Friday 1 January 2016

Avanti 2016

G'day, g'day, it's Friday the 2016.  
We've just had the wettest December in Ireland "since records began".  The clipped chart shows monthly rainfall in mm for Oak Park, Carlow and Johnstown Castle, Wexford.  We live almost exactly halfway between these two agricultural research stations. It's mainly because of Storm Desmond 05/Dec/2015 and Storm Frank 29/Dec/2015. Desmond went through the country dumping unprecedented amounts of rain in the West of the country; most of which found its way into the Shannon over the next several days causing floods in Athlone and the outskirts of Limerick. Elsewhere the usual suspects like Bandon, Co Cork and Clonmel were underwater as well. Des then went to England, sucking up more wet from the Irish sea to deliver 340mm of rain at Honister Pass in Cumbria - that's was a new 24hr UK rain record.  Frank came a lot closer to us in the Sunny South East, the R. Slaney burst itself in Enniscorthy and topped over the new bridge.  That says - again - that the new bridge was designed, too low, by an imbecile who hadn't read his weather records: instead of letting water off down to the sea it blocks flow to deliver it to Templeshannon Quay
It was a lot more dramatic on the R. Barrow at Graiguenamanagh, where the Duiske stream tumbles down through the medieval town at the back of the shops lining Main Street. Lots of narrows and culverts to get blocked if the flow is mighty and a few bushes or plastic bags get caught.  As seen [L] the water came through the backs of the houses and exited through the front doors turning the street into a surf park.  On the quays below the Barrow rose inexorably until the cruisers appeared to be moored in midstream, it hasn't been like this since . . . 2009, oh and in 2008 . . . Successive Irish governments have shirked the responsibility to deal with rainfall and flooding in wet ould Ireland.  We now have a fancy new motorway system but we have dozens of substantial towns whose central business premises are uninsurable because they are too frequently under water.  Maybe we're all expected to pile into cars and do the weekly shop in a mall 50km away off Exit 9 of the M11. A good dose of Machiavelli is required to deal with the conflicting interests.  Farmers down stream from Clonmel don't want to have their fields under 2 meters of water every third Winter - it compresses the soil something awful, but they may have to suck it up to benefit 100 fellow-citizens upstream who sleep with gumboots next to the bed.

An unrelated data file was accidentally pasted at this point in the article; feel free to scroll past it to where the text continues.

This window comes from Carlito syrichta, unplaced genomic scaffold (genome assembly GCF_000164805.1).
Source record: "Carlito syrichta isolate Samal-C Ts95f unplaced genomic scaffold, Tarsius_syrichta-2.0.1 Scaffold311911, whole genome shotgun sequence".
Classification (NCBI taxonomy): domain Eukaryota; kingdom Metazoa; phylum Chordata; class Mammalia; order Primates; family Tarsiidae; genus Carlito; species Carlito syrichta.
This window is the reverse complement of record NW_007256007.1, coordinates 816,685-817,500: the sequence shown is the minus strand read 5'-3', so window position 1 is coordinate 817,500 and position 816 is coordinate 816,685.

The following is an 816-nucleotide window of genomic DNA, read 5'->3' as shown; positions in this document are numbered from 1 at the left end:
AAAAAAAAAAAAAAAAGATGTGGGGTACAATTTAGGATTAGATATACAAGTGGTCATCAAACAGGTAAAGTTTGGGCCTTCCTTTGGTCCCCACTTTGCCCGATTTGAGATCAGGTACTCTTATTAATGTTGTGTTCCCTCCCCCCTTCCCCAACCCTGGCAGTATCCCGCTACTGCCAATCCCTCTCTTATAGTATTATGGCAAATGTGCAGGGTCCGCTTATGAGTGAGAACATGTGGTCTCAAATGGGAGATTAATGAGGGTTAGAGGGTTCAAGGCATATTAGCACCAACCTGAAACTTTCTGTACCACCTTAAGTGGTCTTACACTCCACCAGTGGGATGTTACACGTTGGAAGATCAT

Met Eireann is promising us another 3 weeks of successive tropical storms with rain and wind.  Seems like so far I was naive/wrong about the Gulf Stream being blocked by melt-water from Greenland ice-fields.

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